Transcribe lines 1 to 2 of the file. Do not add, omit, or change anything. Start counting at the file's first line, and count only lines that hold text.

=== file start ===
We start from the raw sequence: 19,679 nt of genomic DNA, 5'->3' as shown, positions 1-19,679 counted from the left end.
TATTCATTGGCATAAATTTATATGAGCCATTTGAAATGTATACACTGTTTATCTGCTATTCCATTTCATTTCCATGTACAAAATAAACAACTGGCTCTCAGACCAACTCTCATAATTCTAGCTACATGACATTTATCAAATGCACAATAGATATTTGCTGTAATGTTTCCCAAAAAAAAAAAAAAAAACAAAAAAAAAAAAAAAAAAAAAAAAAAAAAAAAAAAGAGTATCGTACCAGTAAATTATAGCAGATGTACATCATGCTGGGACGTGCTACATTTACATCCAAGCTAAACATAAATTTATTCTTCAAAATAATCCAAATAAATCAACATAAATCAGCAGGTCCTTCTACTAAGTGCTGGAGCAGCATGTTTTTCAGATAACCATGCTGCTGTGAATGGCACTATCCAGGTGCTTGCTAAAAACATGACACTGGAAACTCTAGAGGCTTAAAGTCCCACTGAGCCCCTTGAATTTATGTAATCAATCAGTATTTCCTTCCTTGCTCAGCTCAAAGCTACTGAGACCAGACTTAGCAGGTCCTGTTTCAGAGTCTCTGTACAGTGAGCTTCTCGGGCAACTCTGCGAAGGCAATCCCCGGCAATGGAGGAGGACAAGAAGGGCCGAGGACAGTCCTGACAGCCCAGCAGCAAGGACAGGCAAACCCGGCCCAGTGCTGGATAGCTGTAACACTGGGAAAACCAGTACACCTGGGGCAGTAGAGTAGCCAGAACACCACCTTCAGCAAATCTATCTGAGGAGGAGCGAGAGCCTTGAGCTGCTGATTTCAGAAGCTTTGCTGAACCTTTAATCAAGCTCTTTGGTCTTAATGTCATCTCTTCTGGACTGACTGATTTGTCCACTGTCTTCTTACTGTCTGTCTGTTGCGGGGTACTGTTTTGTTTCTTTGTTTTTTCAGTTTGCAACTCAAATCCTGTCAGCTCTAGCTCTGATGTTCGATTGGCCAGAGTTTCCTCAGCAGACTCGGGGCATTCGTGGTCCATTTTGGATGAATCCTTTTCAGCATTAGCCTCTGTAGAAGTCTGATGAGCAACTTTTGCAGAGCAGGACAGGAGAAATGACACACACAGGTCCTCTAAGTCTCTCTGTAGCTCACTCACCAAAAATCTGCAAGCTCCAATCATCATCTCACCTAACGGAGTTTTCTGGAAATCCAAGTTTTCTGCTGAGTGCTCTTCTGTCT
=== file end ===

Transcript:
We start from the raw sequence: 19,679 nt of genomic DNA, 5'->3' as shown, positions 1-19,679 counted from the left end.
TATTCATTGGCATAAATTTATATGAGCCATTTGAAATGTATACACTGTTTATCTGCTATTCCATTTCATTTCCATGTACAAAATAAACAACTGGCTCTCAGACCAACTCTCATAATTCTAGCTACATGACATTTATCAAATGCACAATAGATATTTGCTGTAATGTTTCCCAAAAAAAAAAAAAAAAACAAAAAAAAAAAAAAAAAAAAAAAAAAAAAAAAAAAGAGTATCGTACCAGTAAATTATAGCAGATGTACATCATGCTGGGACGTGCTACATTTACATCCAAGCTAAACATAAATTTATTCTTCAAAATAATCCAAATAAATCAACATAAATCAGCAGGTCCTTCTACTAAGTGCTGGAGCAGCATGTTTTTCAGATAACCATGCTGCTGTGAATGGCACTATCCAGGTGCTTGCTAAAAACATGACACTGGAAACTCTAGAGGCTTAAAGTCCCACTGAGCCCCTTGAATTTATGTAATCAATCAGTATTTCCTTCCTTGCTCAGCTCAAAGCTACTGAGACCAGACTTAGCAGGTCCTGTTTCAGAGTCTCTGTACAGTGAGCTTCTCGGGCAACTCTGCGAAGGCAATCCCCGGCAATGGAGGAGGACAAGAAGGGCCGAGGACAGTCCTGACAGCCCAGCAGCAAGGACAGGCAAACCCGGCCCAGTGCTGGATAGCTGTAACACTGGGAAAACCAGTACACCTGGGGCAGTAGAGTAGCCAGAACACCACCTTCAGCAAATCTATCTGAGGAGGAGCGAGAGCCTTGAGCTGCTGATTTCAGAAGCTTTGCTGAACCTTTAATCAAGCTCTTTGGTCTTAATGTCATCTCTTCTGGACTGACTGATTTGTCCACTGTCTTCTTACTGTCTGTCTGTTGCGGGGTACTGTTTTGTTTCTTTGTTTTTTCAGTTTGCAACTCAAATCCTGTCAGCTCTAGCTCTGATGTTCGATTGGCCAGAGTTTCCTCAGCAGACTCGGGGCATTCGTGGTCCATTTTGGATGAATCCTTTTCAGCATTAGCCTCTGTAGAAGTCTGATGAGCAACTTTTGCAGAGCAGGACAGGAGAAATGACACACACAGGTCCTCTAAGTCTCTCTGTAGCTCACTCACCAAAAATCTGCAAGCTCCAATCATCATCTCACCTAACGGAGTTTTCTGGAAATCCAAGTTTTCTGCTGAGTGCTCTTCTGTCT